10. The relative amounts of 9-phenyl-9-fluorenol and 9-bromo-9-phenyl-fluorene were determined as follows: A 13C NMR spectrum (CDCl3 solution, Bruker 400 MHz) of an authentic sample of 9-bromo-9-phenylfluorene was recorded and then doped in 1% increments with authentic 9-phenyl-9-fluorenol. A 13C NMR spectrum (CDCl3 solution, Bruker 400 MHz) was recorded after each doping, and the heights of the peaks at 120.3 ppm (bromide) and 120.0 ppm (alcohol) were monitored. These spectra were compared with a 13C NMR spectrum (CDCl3 solution, Bruker 400 MHz) of the sample in question. Application of this technique to an evaporated aliquot of the reaction mixture in Step B, indicated >97% conversion of alcohol to bromide after 24 hr.
11. 9-Bromo-9-phenylfluorene is greater than 99% pure as shown by 13C NMR, (determined by the procedure in (Note 10)); mp 99°C (lit.4 mp 99°C).
12. The physical properties of 9-bromo-9-phenylfluorene, which was recrystallized from isooctane to give light-yellow, lustrous flakes, are as follows: 13C NMR δ: 67.5, 120.3, 126.1, 127.4, 128.0, 128.3, 128.5, 129.0, 138.1, 141.1, 149.6; mp 99°C (lit.4 mp 99°C); IR (CHCl3) cm−1: 3060 (m), 3000 (m), 1600 (w), 1485 (m), 1445 (s), 1150 (m), 830 (w), 690 (m), 620 (m); UV (EtOH) λ, nm, (ε): 310 (8,000), 276 (29,000), 238 (59,000), 230 (70,000), 213 (78,000). Anal. Calcd. for C19H13Br: C, 71.04; H, 4.08; Br, 24.88. Found: C, 71.11; H, 4.13; Br, 25.07.
13. The submitters report that 9-bromo-9-phenylfluorene of poorer quality can also be prepared on an identical scale in a lower yield using phenyllithium (obtained from Aldrich Chemical Company, Inc.) following the procedure given in Step A with minor modifications: A black solution of phenyllithium (632 mL, 1.14 mol, (Note 14)) was added to a 0°C solution of fluorenone (180.2 g, 1 mol, (Note 4)) in THF (1360 mL, (Note 5)) over 30 min, and the solution was stirred for 2 hr at room temperature (24°C). Isolation as described in Step A and conversion to the bromide as described in Step B, afforded 234 g (72.8%) of 9-bromo-9-phenylfluorene as an orange/yellow solid (mp 98°C, lit.4 mp 99°C); >99% pure [13C NMR (Note 10)] that was contaminated with approximately 20 g of a black solid; mp 91–94.5°C. This alternative procedure was not checked by the checkers.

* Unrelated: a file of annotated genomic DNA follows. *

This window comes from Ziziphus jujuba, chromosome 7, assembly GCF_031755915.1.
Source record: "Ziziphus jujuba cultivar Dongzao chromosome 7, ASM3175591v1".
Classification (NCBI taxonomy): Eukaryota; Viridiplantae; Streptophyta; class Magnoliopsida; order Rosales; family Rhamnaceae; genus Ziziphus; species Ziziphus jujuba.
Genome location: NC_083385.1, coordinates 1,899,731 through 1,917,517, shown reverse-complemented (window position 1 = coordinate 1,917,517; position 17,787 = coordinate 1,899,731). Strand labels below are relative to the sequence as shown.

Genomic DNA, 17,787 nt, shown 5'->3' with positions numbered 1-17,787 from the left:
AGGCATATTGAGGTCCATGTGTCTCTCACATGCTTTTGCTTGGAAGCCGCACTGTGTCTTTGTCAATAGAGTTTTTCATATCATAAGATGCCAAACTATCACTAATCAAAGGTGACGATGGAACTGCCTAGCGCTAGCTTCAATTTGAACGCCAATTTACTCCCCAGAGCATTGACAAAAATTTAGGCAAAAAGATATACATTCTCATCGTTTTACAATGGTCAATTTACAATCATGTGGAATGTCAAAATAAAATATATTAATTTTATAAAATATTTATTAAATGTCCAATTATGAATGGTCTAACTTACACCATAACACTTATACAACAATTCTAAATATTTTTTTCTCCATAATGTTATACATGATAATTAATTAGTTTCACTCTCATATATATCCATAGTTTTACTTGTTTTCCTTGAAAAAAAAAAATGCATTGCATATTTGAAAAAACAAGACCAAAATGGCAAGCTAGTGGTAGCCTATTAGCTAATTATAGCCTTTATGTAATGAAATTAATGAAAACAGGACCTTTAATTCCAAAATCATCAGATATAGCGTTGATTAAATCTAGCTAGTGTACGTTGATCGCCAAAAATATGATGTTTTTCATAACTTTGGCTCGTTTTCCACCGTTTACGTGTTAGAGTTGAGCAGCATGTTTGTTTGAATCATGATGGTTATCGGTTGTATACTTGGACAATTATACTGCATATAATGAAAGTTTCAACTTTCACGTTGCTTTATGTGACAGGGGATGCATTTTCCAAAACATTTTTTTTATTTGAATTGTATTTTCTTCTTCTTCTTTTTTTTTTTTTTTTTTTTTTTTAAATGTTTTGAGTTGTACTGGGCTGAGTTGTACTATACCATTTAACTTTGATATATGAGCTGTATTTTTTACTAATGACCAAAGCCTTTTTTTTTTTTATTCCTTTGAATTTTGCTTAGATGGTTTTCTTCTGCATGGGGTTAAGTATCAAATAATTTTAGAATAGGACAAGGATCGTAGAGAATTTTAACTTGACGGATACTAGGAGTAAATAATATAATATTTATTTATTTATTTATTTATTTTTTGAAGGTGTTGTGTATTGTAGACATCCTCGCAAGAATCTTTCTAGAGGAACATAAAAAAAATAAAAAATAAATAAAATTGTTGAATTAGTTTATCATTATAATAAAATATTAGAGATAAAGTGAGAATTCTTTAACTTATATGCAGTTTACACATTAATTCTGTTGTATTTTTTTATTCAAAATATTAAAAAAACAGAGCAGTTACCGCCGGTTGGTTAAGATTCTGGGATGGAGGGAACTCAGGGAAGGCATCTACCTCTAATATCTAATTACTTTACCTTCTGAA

14. Phenyllithium ("2.0 M" in cyclohexane/ether, 70/30, found to be 1.8 M by titration as described in (Note 3)) was obtained from the Aldrich Chemical Company, Inc., as a black solution and was added to the solution of fluorenone via Teflon cannula under positive nitrogen pressure.
Handling and Disposal of Hazardous Chemicals
The procedures in this article are intended for use only by persons with prior training in experimental organic chemistry. All hazardous materials should be handled using the standard procedures for work with chemicals described in references such as "Prudent Practices in the Laboratory" (The National Academies Press, Washington, D.C., 2011 www.nap.edu). All chemical waste should be disposed of in accordance with local regulations. For general guidelines for the management of chemical waste, see Chapter 8 of Prudent Practices.
These procedures must be conducted at one's own risk. Organic Syntheses, Inc., its Editors, and its Board of Directors do not warrant or guarantee the safety of individuals using these procedures and hereby disclaim any liability for any injuries or damages claimed to have resulted from or related in any way to the procedures herein.
3. Discussion
Alkylation of α-amino esters with 9-bromo-9-phenylfluorene serves as the principal step in the preparation of N-(9-phenylfluoren-9-yl)-α-amino carbonyl compounds which are useful chiral educts for asymmetric synthesis. A discussion of the synthetic utility of N-9-phenylfluoren-9-yl derivatives of amino acids and amino acid esters appears on p. 348.
The preparation reported here is based on the method of Christie and Rapoport.5 9-Bromo-9-phenylfluorene has also been prepared by a light-initiated reaction of bromine and 9-phenylfluorene in carbon disulfide,4 by addition of phenylmagnesium bromide to fluorene3 followed by treatment with acetyl bromide,6 and by treatment of 9-phenylfluorene with N-bromosuccinimide.7

References and Notes
  1. Department of Chemistry, University of California, Berkeley, CA 94720.
  2. Two distinct melting points (85°C and 107°C) are reported for 9-phenyl-9-fluorenol: (a) 85°C: Arcus, C. L.; Coombs, M. M. J. Chem. Soc. 1954, 3977; Bolton, R.; Chapman, N. B.; Shorter, J. J. Chem. Soc. 1964, 1895;
  3. 107°C: Ullmann, F.; von Wurstemberger, R. Chem. Ber. 1904, 37, 73.
  4. Kliegl, A. Chem. Ber. 1905, 38, 284.
  5. Christie, B. D.; Rapoport, H. J. Org. Chem. 1985, 50, 1239.
  6. Bachmann, W. E. J. Am. Chem. Soc. 1930, 52, 3287.
  7. Buu-Höi, Ng. Ph. Justus Liebigs Ann. Chem. 1944, 556, 1.

Chemical Abstracts Nomenclature (Collective Index Number);
(Registry Number)


ethanol (64-17-5)

ethyl acetate (141-78-6)

ethyl ether (60-29-7)


bromine (7726-95-6)

sodium sulfate (7757-82-6)

nitrogen (7727-37-9)

cyclohexane (110-82-7)

toluene (108-88-3)

Benzophenone (119-61-9)

sodium (13966-32-0)

2-propanol (67-63-0)

bromobenzene (108-86-1)

carbon disulfide (75-15-0)

Phenylmagnesium bromide (100-58-3)

Phenyllithium (591-51-5)

butyllithium (109-72-8)

Tetrahydrofuran (109-99-9)

acetyl bromide (506-96-7)

lithium aluminum hydride (16853-85-3)

N-bromosuccinimide (128-08-5)

hexane (110-54-3)

fluorenone (486-25-9)

calcium hydride (7789-78-8)

isooctane (592-27-8)

1,10-phenanthroline (66-71-7)

lithium bromide (7550-35-8)

9H-Fluorene, 9-bromo-9-phenyl- (55135-66-5)

9-Phenyl-9-fluorenol (25603-67-2)

2,2,4-trimethylpentane (540-84-1)

9-phenylfluorene (789-24-2)